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Poem by Thomas Urquhart


Epigrams. The Second Booke. № 22. A very ready way to goodnesse, and true VVisedome


Who vertuously would settle his endeavours,
To mortifie his passions, and be wise:
Must still remember on received favours,
Forgetting alwaies by-past injuries;
For that a friend should prove ingrate, is strange:
And mercy is more Noble, then revenge.



Thomas Urquhart


Thomas Urquhart's other poems:
  1. Epigrams. The Third Booke. № 22. A Counsell to be provident, and circumspect in all our actions, without either cowardise, or temeritie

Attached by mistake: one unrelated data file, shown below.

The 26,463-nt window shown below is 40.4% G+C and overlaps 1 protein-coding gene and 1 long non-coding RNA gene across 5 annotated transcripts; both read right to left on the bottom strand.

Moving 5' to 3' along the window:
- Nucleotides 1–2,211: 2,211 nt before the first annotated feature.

2. Epigrams. The Third Booke. № 23. Of foure things, in an epalleled way vanquished each by other
  3. Epigrams. The Third Booke. № 7. To one, who seemed to be grievously discontented with his poverty
  4. Epigrams. The Third Booke. № 10. The best wits, once depraved, become the most impious
  5. Epigrams. The Third Booke. № 19. The Parallel of Nature, and For∣tune


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